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The ale-barm method: Worthy of revival or just barmy bread?

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John Downes John Downes | 11:38 UK time, Thursday, 28 July 2011

This week The Food Programme is all about yeast, the mysterious fungi that play an essential yet often overlooked part of our food production. The programme explores yeast in brewing and baking, and reveals how the original method of making yeast bread in Britain was a by-product of ale-making. When traditional ale is made, a yeasty froth appears on top of the fermenting liquid, the wort. This used to be scooped off, washed and added to bread dough in order to leaven it. Bread made this way is sweet tasting, and the leavening yeast used to be called 'barm'. Its unpredictability gives us the word 'barmy'. This short picture-film explains the process:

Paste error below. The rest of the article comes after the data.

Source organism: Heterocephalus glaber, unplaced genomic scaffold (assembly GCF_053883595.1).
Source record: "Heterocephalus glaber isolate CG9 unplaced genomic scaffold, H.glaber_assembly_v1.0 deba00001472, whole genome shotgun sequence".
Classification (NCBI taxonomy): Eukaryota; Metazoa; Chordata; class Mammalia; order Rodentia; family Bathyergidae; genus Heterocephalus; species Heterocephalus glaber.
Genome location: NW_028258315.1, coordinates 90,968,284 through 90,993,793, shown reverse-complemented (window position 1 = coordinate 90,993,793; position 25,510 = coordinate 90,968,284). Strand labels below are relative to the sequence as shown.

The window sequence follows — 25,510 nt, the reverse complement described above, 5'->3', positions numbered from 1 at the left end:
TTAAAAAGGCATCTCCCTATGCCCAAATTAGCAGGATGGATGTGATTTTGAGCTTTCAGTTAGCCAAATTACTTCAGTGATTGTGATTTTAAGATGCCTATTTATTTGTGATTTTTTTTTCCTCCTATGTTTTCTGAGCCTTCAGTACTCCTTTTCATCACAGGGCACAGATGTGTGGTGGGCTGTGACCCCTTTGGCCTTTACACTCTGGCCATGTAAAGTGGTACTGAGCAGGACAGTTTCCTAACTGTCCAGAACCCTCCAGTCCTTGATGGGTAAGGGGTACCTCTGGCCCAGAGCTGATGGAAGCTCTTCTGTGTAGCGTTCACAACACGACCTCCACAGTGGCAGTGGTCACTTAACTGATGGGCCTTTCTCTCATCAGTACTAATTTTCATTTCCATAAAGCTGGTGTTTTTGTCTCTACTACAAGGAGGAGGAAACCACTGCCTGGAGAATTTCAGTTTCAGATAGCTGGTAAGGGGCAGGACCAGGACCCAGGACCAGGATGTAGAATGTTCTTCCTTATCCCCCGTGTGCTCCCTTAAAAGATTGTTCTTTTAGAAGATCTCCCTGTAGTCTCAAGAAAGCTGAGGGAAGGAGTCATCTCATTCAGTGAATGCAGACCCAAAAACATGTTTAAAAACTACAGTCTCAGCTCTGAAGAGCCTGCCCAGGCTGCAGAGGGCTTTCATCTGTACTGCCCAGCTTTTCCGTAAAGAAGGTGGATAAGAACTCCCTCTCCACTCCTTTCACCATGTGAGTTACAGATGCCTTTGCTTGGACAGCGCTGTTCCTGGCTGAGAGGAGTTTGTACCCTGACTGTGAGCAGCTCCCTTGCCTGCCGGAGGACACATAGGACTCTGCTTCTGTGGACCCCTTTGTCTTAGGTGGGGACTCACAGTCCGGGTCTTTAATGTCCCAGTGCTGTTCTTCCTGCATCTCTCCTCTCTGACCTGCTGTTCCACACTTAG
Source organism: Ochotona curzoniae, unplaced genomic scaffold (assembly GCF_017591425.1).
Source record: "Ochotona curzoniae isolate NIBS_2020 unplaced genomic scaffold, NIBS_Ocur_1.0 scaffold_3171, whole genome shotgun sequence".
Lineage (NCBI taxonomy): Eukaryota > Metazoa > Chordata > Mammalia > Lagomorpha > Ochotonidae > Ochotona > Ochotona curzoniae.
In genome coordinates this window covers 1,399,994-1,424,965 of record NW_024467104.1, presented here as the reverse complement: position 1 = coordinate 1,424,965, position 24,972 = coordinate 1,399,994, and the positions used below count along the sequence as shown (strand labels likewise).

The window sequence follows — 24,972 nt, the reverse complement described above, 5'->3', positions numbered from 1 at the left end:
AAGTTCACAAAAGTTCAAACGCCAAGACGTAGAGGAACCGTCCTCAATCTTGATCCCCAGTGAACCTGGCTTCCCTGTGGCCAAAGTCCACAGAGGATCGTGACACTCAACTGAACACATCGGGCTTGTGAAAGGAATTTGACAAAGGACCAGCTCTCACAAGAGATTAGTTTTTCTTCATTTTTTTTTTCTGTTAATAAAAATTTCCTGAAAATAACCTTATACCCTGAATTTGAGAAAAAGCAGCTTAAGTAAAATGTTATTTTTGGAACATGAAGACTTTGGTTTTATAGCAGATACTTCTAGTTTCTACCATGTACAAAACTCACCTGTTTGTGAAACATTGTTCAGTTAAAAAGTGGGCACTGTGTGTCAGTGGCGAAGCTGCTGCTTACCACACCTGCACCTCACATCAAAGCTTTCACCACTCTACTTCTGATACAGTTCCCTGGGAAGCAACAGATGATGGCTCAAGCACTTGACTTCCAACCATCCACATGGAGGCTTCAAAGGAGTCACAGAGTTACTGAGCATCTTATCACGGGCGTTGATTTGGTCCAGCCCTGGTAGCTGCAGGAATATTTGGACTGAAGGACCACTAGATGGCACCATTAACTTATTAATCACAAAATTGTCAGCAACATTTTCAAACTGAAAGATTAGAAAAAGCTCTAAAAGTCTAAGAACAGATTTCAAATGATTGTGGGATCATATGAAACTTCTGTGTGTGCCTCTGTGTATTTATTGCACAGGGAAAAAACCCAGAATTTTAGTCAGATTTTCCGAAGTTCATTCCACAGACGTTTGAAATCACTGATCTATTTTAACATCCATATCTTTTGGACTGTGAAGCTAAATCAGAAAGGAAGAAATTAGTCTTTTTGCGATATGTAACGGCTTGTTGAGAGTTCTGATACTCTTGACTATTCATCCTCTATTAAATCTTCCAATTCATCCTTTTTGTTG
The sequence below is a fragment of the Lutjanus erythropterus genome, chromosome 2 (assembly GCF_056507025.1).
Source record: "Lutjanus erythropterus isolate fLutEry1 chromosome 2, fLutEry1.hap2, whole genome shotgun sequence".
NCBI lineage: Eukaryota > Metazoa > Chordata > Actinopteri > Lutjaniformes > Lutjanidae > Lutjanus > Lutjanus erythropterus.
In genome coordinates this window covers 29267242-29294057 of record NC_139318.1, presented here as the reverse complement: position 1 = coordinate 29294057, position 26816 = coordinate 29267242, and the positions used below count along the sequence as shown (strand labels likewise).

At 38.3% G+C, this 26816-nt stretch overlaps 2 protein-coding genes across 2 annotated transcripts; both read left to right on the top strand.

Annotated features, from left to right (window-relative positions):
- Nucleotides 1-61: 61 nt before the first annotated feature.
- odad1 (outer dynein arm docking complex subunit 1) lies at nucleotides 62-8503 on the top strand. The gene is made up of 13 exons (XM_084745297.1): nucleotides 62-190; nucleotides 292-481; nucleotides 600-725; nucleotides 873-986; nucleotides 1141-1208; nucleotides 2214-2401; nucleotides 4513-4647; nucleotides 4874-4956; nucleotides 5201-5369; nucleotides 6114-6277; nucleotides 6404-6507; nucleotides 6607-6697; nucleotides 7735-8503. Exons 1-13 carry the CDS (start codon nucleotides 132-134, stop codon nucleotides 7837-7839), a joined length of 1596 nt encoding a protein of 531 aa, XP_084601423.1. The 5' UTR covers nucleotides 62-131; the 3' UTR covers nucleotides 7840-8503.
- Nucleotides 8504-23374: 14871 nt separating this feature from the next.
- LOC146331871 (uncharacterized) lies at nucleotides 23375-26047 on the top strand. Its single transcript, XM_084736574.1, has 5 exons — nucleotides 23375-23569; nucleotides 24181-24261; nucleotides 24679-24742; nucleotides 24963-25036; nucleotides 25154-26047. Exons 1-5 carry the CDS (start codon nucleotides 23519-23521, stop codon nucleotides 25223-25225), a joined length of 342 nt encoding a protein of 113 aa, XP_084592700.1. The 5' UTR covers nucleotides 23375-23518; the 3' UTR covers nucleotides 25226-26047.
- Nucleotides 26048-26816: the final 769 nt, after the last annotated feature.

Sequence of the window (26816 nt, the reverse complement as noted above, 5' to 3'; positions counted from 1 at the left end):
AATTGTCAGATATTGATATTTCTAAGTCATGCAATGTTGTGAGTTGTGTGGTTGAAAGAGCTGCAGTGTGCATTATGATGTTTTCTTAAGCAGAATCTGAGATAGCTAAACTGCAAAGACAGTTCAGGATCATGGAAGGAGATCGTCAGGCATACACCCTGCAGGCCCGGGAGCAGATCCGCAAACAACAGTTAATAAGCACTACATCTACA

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In the 19th century, the process was refined and industrialised, manufacturing it on a large scale which we know today as 'yeast', and used world-wide as THE method to leaven bread. The barm method appears to be an ancient method developed by Gaelic peoples in the mists of time, and was quite different to that used in Europe, which is to leaven bread with a sourdough or leaven (the French call it 'levain'). When the Romans first conquered Gaul, modern day France, they were astonished by the light sweet bread made by the Celtic inhabitants. Barm bread survived with the Celtic peoples in Britain, Scotland and Éire, but was not common in Europe, being condemned during the 'Enlightenment' as 'unwholesome'. In England noblemen's bread, manchet was always made with the barm method, whereas the commoners' bread maslin was a sourdough. Barm bread survived until World War Two and even later in the North of England largely as barm cakes. Curiously, the old method of making a sponge, or thick batter of flour and water with the barm was still used with the new industrially produced yeast, and was re-introduced to Europe from Vienna where the first yeast factories were established. This became popular in France as a 'poolish', the favoured method of making crusty bread such as a baguette. It is interesting that the old method survived the invasions of Romans, Saxons and Normans. It couldn't be ignored really as it made the sweetest lightest bread in the right hands. As with all of these archaic breads, it was highly digestible and nutritious because the ferments were never pure strains like they are today, but included lactic bacteria which also gave the bread good flavour.